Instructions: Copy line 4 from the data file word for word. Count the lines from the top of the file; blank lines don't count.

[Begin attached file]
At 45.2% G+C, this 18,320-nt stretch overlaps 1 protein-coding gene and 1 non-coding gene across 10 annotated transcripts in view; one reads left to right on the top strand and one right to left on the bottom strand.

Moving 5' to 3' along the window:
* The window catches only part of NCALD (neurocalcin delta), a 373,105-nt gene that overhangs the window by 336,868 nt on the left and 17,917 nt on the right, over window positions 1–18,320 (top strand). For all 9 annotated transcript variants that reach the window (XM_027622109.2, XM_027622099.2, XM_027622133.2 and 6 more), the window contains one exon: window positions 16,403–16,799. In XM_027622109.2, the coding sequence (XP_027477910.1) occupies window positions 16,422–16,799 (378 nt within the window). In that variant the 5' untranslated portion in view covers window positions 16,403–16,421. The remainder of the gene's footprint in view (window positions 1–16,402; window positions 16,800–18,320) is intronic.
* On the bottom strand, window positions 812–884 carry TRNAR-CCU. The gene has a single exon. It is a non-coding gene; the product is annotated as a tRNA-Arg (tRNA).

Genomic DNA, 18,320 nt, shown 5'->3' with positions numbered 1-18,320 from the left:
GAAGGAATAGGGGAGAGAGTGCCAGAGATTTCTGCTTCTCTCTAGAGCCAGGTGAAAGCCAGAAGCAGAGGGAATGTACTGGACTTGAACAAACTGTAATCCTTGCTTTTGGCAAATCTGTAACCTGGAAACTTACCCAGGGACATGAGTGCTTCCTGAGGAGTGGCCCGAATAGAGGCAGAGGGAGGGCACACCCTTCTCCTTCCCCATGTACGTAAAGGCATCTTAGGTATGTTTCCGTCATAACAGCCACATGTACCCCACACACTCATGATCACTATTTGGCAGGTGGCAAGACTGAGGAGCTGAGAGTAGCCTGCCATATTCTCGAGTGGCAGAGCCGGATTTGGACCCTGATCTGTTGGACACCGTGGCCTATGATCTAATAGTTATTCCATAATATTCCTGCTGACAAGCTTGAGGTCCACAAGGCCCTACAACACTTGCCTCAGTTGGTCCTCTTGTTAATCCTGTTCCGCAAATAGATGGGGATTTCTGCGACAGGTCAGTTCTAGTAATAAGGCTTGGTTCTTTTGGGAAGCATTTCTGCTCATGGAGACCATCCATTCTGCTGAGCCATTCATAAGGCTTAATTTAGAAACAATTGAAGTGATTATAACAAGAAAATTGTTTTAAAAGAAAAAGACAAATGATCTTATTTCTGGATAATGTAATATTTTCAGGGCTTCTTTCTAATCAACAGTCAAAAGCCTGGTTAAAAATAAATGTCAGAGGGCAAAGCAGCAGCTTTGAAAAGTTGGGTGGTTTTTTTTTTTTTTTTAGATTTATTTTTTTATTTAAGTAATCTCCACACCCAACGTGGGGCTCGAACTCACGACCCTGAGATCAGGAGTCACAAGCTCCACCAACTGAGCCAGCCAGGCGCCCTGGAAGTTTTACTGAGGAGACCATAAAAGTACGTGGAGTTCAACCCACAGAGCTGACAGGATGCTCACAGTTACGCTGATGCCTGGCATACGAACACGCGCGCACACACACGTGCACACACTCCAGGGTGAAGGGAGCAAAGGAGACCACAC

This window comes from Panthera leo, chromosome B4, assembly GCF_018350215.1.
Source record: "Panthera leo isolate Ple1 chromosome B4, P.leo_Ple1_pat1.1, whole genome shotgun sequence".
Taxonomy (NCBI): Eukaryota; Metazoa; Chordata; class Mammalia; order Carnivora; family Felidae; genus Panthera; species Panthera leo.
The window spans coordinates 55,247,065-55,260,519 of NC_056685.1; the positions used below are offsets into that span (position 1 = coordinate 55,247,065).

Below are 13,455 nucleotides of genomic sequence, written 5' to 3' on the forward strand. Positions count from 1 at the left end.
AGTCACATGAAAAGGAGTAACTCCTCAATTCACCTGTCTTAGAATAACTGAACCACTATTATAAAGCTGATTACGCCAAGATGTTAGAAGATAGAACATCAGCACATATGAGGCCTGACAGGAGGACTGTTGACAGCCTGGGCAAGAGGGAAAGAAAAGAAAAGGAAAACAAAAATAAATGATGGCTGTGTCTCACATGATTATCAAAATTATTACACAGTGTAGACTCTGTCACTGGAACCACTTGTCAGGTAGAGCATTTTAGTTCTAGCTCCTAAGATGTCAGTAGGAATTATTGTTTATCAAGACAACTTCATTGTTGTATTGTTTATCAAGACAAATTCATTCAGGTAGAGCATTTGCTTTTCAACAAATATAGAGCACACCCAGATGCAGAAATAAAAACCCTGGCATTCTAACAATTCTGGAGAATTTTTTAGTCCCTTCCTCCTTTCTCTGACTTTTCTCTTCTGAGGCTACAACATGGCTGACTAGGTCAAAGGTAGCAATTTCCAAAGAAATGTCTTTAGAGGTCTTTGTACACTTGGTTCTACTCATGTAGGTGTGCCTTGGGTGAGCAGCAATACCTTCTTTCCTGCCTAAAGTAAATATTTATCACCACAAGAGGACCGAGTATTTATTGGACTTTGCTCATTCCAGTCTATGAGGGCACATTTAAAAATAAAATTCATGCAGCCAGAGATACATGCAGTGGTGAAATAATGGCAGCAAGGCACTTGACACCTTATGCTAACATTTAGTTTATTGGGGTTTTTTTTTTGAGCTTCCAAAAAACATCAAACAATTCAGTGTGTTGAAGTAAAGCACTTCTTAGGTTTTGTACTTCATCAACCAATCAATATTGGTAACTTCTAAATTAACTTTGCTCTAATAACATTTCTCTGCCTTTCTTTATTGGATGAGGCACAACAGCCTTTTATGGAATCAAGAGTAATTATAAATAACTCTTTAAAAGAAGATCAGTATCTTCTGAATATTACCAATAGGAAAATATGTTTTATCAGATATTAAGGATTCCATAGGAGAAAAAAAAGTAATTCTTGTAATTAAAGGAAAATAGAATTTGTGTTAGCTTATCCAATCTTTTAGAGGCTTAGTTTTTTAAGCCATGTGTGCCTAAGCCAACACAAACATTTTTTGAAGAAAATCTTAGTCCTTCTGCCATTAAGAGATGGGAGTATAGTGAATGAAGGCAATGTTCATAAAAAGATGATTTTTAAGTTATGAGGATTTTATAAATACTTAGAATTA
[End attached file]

* On the bottom strand, window positions 812–884 carry TRNAR-CCU. The gene has a single exon. It is a non-coding gene; the product is annotated as a tRNA-Arg (tRNA).